Mr. Jay, a 71-year-old man with severe chronic obstructive pulmonary disease, was convalescing at a skilled-nursing facility after a hospital stay for pneumonia. Mr. Jay and his doctor discussed the likelihood that his bouts with pneumonia would reoccur and the possibility that his lungs might stop working during a future episode of pneumonia.
The doctor explained that for Mr. Jay attempting resuscitation following a pulmonary arrest was not likely to succeed. The doctor further explained that even if resuscitation restarted his lungs, Mr. Jay would require aggressive care in an intensive care unit.
Given these prospects, Mr. Jay told his doctor he would prefer that resuscitation not even be attempted. The doctor wrote an order not to attempt to resuscitate Mr. Jay. Thereafter, Mr. Jay developed increasing shortness of breath and decreasing responsiveness over 24 hours. The nursing facility staff called for an ambulance. The paramedics found Mr. Jay unresponsive, with a respiratory rate of 8 breaths/min and oxygen saturation at 85% on room air.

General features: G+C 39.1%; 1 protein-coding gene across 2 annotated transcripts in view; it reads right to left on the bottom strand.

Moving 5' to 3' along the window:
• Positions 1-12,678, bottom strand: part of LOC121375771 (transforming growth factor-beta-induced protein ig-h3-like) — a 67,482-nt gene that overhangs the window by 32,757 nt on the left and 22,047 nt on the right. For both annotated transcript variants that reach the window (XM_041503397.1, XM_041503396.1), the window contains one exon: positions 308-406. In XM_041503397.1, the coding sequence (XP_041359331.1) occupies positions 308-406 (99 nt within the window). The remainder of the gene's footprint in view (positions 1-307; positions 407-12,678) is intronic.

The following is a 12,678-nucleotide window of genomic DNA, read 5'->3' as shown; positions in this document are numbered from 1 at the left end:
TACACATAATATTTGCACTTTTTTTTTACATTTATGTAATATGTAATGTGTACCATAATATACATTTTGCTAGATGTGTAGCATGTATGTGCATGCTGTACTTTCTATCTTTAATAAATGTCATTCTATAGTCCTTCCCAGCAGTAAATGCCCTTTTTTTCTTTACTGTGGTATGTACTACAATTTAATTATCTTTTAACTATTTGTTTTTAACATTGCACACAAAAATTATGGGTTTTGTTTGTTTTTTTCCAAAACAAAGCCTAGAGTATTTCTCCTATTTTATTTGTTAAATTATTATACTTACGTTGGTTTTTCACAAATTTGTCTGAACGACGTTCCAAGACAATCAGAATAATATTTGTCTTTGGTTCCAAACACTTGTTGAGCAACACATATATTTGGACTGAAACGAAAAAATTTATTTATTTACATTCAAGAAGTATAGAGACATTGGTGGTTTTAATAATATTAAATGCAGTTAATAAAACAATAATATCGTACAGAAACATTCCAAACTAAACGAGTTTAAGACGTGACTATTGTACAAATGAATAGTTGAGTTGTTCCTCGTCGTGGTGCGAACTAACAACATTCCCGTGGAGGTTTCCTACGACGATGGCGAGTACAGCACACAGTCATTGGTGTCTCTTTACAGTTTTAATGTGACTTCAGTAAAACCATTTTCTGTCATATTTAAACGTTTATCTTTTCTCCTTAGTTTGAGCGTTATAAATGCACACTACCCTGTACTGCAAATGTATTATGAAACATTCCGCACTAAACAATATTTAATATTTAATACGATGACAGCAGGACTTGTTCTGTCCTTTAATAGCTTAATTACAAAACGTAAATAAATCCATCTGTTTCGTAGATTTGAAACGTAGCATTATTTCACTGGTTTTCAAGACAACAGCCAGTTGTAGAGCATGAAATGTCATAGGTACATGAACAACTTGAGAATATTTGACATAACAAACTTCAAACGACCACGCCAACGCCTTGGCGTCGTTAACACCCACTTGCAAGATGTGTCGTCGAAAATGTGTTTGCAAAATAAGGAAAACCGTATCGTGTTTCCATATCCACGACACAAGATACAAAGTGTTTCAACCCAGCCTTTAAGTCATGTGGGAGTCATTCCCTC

Although Mr. Jay had ask his doctor to order that resuscitation not be attempted, the paramedics did not have a protocol that would permit them not to attempt resuscitation – so they did.
Mr. Jay was still unresponsive when the paramedics arrived at the hospital’s emergency department. He was afebrile, with a systolic blood pressure of 190 mm Hg, a pulse of 105 beats/min, a respiratory rate of 8 breaths/min, and an oxygen saturation of 88% despite supplemental oxygen. He had diminished breath sounds without wheezes, and a chest X-ray showed large lung volumes without consolidation.
Arterial blood gases showed marked respiratory acidosis. Although Mr. Jay had been covered by his doctor’s order not to attempt resuscitation the ER doctor’s order was, “Full code for now, status unclear.” After intubating and sedating Mr. Jay in the ER he was transferred to the intensive care unit where he died one week.